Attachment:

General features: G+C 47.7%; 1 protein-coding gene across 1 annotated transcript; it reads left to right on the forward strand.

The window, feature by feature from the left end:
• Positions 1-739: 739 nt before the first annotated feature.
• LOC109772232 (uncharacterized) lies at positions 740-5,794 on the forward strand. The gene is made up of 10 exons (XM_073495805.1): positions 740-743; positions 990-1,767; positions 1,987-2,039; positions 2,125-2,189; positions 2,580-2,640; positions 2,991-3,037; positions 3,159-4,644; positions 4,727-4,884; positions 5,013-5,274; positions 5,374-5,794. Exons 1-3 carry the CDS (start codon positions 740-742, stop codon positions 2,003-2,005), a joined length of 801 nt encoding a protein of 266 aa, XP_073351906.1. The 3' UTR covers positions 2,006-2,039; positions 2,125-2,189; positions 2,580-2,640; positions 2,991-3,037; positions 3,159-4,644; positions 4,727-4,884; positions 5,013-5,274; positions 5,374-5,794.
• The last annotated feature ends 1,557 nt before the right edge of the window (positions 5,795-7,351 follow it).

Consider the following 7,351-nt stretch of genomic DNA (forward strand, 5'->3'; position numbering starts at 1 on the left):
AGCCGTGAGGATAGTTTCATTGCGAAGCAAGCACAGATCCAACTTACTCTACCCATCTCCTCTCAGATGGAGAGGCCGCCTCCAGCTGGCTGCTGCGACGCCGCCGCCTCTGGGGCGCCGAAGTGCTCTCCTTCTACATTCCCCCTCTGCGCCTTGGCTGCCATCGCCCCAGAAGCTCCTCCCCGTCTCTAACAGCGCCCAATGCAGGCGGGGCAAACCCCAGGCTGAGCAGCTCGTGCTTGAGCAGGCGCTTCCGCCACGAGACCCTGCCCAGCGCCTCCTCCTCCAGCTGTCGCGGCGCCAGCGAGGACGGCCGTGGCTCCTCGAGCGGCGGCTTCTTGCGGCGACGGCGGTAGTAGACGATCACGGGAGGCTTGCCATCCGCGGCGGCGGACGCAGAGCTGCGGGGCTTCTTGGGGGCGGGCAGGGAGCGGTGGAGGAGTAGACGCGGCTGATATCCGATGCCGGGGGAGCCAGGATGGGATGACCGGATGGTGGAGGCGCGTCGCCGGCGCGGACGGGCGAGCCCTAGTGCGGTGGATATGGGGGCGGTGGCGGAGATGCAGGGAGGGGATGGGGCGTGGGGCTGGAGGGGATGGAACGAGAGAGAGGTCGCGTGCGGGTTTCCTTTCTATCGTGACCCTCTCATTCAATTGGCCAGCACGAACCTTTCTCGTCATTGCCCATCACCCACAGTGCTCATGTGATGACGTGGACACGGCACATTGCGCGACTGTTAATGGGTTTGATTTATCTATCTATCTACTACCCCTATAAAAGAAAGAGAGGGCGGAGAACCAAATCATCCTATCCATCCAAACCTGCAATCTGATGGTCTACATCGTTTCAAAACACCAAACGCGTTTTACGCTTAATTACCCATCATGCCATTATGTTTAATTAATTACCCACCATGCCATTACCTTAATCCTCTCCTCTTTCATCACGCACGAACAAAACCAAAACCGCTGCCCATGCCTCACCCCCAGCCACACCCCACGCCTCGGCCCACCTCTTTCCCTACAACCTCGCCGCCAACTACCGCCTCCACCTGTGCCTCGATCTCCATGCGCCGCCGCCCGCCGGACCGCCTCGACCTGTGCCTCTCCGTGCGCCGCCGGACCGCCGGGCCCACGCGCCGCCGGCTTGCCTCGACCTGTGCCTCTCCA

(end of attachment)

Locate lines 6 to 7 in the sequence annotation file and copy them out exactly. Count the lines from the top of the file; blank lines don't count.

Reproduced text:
Consider the following 7,351-nt stretch of genomic DNA (forward strand, 5'->3'; position numbering starts at 1 on the left):
AGCCGTGAGGATAGTTTCATTGCGAAGCAAGCACAGATCCAACTTACTCTACCCATCTCCTCTCAGATGGAGAGGCCGCCTCCAGCTGGCTGCTGCGACGCCGCCGCCTCTGGGGCGCCGAAGTGCTCTCCTTCTACATTCCCCCTCTGCGCCTTGGCTGCCATCGCCCCAGAAGCTCCTCCCCGTCTCTAACAGCGCCCAATGCAGGCGGGGCAAACCCCAGGCTGAGCAGCTCGTGCTTGAGCAGGCGCTTCCGCCACGAGACCCTGCCCAGCGCCTCCTCCTCCAGCTGTCGCGGCGCCAGCGAGGACGGCCGTGGCTCCTCGAGCGGCGGCTTCTTGCGGCGACGGCGGTAGTAGACGATCACGGGAGGCTTGCCATCCGCGGCGGCGGACGCAGAGCTGCGGGGCTTCTTGGGGGCGGGCAGGGAGCGGTGGAGGAGTAGACGCGGCTGATATCCGATGCCGGGGGAGCCAGGATGGGATGACCGGATGGTGGAGGCGCGTCGCCGGCGCGGACGGGCGAGCCCTAGTGCGGTGGATATGGGGGCGGTGGCGGAGATGCAGGGAGGGGATGGGGCGTGGGGCTGGAGGGGATGGAACGAGAGAGAGGTCGCGTGCGGGTTTCCTTTCTATCGTGACCCTCTCATTCAATTGGCCAGCACGAACCTTTCTCGTCATTGCCCATCACCCACAGTGCTCATGTGATGACGTGGACACGGCACATTGCGCGACTGTTAATGGGTTTGATTTATCTATCTATCTACTACCCCTATAAAAGAAAGAGAGGGCGGAGAACCAAATCATCCTATCCATCCAAACCTGCAATCTGATGGTCTACATCGTTTCAAAACACCAAACGCGTTTTACGCTTAATTACCCATCATGCCATTATGTTTAATTAATTACCCACCATGCCATTACCTTAATCCTCTCCTCTTTCATCACGCACGAACAAAACCAAAACCGCTGCCCATGCCTCACCCCCAGCCACACCCCACGCCTCGGCCCACCTCTTTCCCTACAACCTCGCCGCCAACTACCGCCTCCACCTGTGCCTCGATCTCCATGCGCCGCCGCCCGCCGGACCGCCTCGACCTGTGCCTCTCCGTGCGCCGCCGGACCGCCGGGCCCACGCGCCGCCGGCTTGCCTCGACCTGTGCCTCTCCA